What is the Government doing to tackle violent crime?
- Yesterday the Offensive Weapons Act received Royal Assent, bringing in tough new measures that strengthen law enforcement’s response to violent crime.
- The Act will make it illegal to possess dangerous weapons in private, including knuckledusters, zombie knives and death star knives, and makes it a criminal offence to dispatch bladed products sold online without verifying the buyer is over 18.
- The Home Secretary, Sajid Javid, is also providing additional support to the police through Knife Crime Prevention Orders. These orders will act as a deterrent to those vulnerable to becoming involved in knife crime and will enable the courts to place restrictions on individuals to help the police manage those at risk in the community.
- The Offensive Weapons Act will also create a new offence of possessing acid or corrosive substances in a public place without good reason and prevent the sale, both in-store and online, to persons under 18 of those products that contain acid or other harmful corrosive substances.
- The Serious Violence Taskforce, chaired by the Home Secretary, meets regularly to drive delivery of the Serious Violence Strategy. It brings together Ministers, MPs, the Metropolitan Police Commissioner, the London Mayor, senior police leaders and public sector and voluntary sector chief executives.
- At a Taskforce meeting in April, the Home Secretary confirmed that the new £1.38 million government-funded social media hub will be fully operational at the end of May. A 17-strong team of police staff and officers will disrupt and remove overt and covert gang-related online content.
- On 1 April, the Prime Minister hosted the Serious Youth Violence Summit in Downing Street, bringing together attendees from a diverse range of backgrounds including law enforcement, health, the voluntary sector and education, and young people with experience living in communities impacted by serious violence.
- Ahead of the summit the Home Secretary, Sajid Javid, launched a consultation on a new legal duty to ensure public bodies, including hospitals, raise concerns about children at risk of becoming involved in knife crime.
- The Government also announced it is empowering at least 3,000 more officers to authorise enhanced stop and search powers, which allow the police to search anyone in a designated area without needing reasonable grounds of suspicion if serious violence in anticipated.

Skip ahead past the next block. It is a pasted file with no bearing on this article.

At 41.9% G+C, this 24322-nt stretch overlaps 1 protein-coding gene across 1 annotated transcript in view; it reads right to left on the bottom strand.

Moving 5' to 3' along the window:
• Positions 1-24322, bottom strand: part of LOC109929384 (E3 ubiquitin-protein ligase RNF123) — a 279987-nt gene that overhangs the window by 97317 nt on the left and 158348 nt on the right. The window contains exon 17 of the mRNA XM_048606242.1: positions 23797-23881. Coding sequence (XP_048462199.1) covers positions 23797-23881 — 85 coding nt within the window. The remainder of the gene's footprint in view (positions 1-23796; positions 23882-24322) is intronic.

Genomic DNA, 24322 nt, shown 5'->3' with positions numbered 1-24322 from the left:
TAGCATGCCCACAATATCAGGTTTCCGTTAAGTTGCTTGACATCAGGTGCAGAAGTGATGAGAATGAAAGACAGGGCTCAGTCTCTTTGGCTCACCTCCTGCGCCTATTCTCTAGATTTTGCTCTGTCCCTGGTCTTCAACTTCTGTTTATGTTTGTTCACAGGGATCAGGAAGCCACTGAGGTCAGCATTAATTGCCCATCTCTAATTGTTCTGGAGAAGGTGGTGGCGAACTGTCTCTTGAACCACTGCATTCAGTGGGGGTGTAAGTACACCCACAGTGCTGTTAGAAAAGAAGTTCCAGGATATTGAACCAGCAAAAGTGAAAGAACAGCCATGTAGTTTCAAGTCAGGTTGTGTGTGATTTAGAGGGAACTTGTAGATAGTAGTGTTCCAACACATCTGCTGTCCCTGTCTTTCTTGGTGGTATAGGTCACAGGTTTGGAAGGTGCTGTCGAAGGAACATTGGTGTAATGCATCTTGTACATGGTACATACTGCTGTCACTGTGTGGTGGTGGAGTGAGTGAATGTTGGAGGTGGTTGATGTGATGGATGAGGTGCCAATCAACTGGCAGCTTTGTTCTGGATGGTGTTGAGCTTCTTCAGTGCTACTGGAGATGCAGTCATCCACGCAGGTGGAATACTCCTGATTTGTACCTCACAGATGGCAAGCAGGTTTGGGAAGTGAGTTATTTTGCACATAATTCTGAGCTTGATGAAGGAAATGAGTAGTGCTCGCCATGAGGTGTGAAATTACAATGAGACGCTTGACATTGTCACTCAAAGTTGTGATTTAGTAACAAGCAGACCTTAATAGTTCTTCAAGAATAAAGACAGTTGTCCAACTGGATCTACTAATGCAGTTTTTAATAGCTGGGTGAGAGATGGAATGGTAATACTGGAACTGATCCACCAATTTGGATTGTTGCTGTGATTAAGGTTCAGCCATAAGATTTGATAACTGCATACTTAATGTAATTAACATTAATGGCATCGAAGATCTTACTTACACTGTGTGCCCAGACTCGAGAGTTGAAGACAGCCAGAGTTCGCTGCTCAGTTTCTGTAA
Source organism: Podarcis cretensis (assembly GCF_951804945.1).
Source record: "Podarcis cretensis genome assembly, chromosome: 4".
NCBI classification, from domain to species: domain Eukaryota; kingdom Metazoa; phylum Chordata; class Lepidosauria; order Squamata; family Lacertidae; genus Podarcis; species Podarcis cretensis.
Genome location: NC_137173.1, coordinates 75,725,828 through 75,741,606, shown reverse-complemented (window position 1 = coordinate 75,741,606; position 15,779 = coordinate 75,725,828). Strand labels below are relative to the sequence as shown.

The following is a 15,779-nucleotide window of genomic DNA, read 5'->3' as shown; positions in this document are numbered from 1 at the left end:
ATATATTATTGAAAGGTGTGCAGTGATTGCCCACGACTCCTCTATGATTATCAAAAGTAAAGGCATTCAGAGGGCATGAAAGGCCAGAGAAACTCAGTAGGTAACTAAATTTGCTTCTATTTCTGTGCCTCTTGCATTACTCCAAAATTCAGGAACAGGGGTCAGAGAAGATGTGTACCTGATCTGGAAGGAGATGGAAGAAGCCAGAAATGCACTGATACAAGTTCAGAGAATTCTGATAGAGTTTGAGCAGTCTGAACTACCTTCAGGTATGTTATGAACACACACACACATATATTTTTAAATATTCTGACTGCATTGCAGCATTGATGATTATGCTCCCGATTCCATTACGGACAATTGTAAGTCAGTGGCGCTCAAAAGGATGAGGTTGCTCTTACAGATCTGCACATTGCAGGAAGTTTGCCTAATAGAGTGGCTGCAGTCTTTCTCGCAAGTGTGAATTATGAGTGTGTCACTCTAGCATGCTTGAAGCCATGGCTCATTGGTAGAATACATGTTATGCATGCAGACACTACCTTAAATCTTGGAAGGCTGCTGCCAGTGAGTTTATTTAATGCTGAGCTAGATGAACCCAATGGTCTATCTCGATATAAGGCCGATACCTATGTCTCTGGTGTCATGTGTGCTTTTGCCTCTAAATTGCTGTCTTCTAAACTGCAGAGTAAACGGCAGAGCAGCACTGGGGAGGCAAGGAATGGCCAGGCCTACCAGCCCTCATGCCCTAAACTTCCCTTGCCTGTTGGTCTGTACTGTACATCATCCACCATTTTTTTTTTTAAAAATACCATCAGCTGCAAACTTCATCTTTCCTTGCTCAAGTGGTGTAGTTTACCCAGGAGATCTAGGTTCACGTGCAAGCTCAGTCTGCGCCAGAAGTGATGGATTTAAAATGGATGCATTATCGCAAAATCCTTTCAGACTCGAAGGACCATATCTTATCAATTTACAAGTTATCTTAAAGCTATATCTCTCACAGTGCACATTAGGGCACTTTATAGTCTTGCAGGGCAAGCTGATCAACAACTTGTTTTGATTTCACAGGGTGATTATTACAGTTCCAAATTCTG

- We recognise the demands facing the police and this year the Government has increased funding by more than £1 billion, including council tax and new serious violence funding. As a result, police and crime commissioners have set out plans to recruit around 3,000 more officers.
- The funding includes an additional £100 million to tackle serious violence. This is helping worst affected forces increase their operational activities and enabling the creation of new multi-agency Violence Reduction Units.
- Alongside support for the police, the Home Office continues to focus on early intervention as a key to reducing serious violence. It has appointed the charitable foundation Impetus to manage its £200 million Youth Endowment Fund, to help prevent young people being drawn into a life of crime and violence.
- The Serious Violence Strategy, published last April, sets out an ambitious programme of work with 61 commitments for further action. This includes the £22 million Early Intervention Youth Fund, through which we have already provided £17.7 million funding for 29 projects endorsed by Police and Crime Commissioners.
- A £3.6 million National Police Chiefs Council /National Crime Agency led National County Lines Coordination Centre was launched on 21 September 2018. Since then it has overseen operations leading to more than 1,100 arrests and the protection of 1,300 individuals.
- In March, the Home Secretary chaired the second Chief Constables' roundtable, aimed at sharing experience and policing strategies for tackling violent crime. The group represents police forces from across the country, particularly areas most impacted by knife crime.
- Meanwhile a major media campaign, #knifefree, targets teenagers to set out the risks of carrying a knife based on real-life stories.
- We have published our draft Domestic Abuse Bill and have pledged £100 million in dedicated funding until 2020 to tackle violence against women and girls.
- Meanwhile, an independent review of drug misuse, led by Professor Dame Carol Black, will seek to ensure that law enforcement agencies and policy are targeting and preventing the drug-related causes of violent crime effectively.